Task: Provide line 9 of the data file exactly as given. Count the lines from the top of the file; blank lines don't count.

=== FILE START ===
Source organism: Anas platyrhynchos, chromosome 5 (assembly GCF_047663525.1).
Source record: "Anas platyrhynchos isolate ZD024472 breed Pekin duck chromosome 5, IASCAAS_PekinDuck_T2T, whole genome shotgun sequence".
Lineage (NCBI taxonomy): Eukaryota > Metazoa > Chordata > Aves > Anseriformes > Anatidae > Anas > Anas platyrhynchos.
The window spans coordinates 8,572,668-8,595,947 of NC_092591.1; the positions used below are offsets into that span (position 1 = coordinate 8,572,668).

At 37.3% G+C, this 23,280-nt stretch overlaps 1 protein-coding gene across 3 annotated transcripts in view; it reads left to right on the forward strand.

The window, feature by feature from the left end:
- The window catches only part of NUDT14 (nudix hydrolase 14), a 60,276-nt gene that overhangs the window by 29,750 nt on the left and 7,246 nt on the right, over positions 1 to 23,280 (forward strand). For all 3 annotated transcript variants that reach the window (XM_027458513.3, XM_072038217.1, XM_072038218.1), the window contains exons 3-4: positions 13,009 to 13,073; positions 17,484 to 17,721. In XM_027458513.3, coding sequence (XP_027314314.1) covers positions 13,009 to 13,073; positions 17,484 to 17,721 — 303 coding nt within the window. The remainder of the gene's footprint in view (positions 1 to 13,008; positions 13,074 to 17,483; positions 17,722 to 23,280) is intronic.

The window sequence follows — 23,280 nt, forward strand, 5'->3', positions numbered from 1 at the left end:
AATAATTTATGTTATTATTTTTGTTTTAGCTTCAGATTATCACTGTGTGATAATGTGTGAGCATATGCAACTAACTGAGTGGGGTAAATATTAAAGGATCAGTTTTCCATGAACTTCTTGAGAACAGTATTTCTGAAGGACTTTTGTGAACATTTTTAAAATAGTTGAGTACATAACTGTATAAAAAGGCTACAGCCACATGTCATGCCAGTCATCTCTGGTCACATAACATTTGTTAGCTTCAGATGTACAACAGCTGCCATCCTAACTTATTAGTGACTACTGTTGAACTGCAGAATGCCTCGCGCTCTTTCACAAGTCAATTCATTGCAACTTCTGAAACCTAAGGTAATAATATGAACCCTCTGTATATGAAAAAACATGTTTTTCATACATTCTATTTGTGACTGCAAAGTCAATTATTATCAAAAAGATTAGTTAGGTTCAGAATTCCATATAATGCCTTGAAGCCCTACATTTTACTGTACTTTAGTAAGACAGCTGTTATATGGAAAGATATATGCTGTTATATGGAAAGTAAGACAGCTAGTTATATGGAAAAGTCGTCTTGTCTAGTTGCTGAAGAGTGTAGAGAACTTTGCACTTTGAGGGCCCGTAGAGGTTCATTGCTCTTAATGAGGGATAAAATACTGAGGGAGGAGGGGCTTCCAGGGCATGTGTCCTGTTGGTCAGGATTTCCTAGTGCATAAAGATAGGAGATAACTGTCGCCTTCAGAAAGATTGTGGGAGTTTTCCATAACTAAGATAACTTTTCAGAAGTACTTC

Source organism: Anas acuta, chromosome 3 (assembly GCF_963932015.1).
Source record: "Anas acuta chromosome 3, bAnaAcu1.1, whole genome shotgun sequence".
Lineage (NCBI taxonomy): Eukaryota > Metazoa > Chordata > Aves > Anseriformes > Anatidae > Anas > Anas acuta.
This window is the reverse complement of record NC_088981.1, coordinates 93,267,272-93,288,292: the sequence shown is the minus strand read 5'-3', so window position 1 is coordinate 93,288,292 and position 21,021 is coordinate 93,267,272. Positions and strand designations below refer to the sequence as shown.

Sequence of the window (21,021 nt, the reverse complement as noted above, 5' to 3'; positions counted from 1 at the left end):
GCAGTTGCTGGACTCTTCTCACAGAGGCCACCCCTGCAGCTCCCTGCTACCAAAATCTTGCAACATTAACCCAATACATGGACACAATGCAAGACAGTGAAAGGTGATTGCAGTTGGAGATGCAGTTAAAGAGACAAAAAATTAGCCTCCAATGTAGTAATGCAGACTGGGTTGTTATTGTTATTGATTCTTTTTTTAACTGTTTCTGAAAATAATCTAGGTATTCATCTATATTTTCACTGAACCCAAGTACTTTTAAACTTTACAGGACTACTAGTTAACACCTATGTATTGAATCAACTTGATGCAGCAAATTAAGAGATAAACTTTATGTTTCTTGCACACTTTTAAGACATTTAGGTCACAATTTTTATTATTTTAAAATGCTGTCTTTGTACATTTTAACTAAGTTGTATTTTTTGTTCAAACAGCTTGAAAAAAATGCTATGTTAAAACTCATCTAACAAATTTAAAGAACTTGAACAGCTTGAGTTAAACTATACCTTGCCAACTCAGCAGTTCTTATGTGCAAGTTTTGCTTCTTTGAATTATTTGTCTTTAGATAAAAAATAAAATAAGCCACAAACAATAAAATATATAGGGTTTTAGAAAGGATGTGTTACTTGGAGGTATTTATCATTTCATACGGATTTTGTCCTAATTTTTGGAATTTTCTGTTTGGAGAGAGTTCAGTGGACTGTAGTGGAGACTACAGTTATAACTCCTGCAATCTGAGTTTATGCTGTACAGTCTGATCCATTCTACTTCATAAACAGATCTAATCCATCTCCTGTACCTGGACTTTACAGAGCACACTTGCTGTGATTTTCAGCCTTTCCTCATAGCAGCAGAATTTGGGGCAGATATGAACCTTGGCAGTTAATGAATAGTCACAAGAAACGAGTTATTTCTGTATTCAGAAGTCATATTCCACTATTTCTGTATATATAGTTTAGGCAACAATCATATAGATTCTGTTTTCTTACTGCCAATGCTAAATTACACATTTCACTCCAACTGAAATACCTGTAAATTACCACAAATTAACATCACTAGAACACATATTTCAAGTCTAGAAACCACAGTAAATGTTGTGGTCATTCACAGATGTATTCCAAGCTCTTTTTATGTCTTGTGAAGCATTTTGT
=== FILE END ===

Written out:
AATAATTTATGTTATTATTTTTGTTTTAGCTTCAGATTATCACTGTGTGATAATGTGTGAGCATATGCAACTAACTGAGTGGGGTAAATATTAAAGGATCAGTTTTCCATGAACTTCTTGAGAACAGTATTTCTGAAGGACTTTTGTGAACATTTTTAAAATAGTTGAGTACATAACTGTATAAAAAGGCTACAGCCACATGTCATGCCAGTCATCTCTGGTCACATAACATTTGTTAGCTTCAGATGTACAACAGCTGCCATCCTAACTTATTAGTGACTACTGTTGAACTGCAGAATGCCTCGCGCTCTTTCACAAGTCAATTCATTGCAACTTCTGAAACCTAAGGTAATAATATGAACCCTCTGTATATGAAAAAACATGTTTTTCATACATTCTATTTGTGACTGCAAAGTCAATTATTATCAAAAAGATTAGTTAGGTTCAGAATTCCATATAATGCCTTGAAGCCCTACATTTTACTGTACTTTAGTAAGACAGCTGTTATATGGAAAGATATATGCTGTTATATGGAAAGTAAGACAGCTAGTTATATGGAAAAGTCGTCTTGTCTAGTTGCTGAAGAGTGTAGAGAACTTTGCACTTTGAGGGCCCGTAGAGGTTCATTGCTCTTAATGAGGGATAAAATACTGAGGGAGGAGGGGCTTCCAGGGCATGTGTCCTGTTGGTCAGGATTTCCTAGTGCATAAAGATAGGAGATAACTGTCGCCTTCAGAAAGATTGTGGGAGTTTTCCATAACTAAGATAACTTTTCAGAAGTACTTC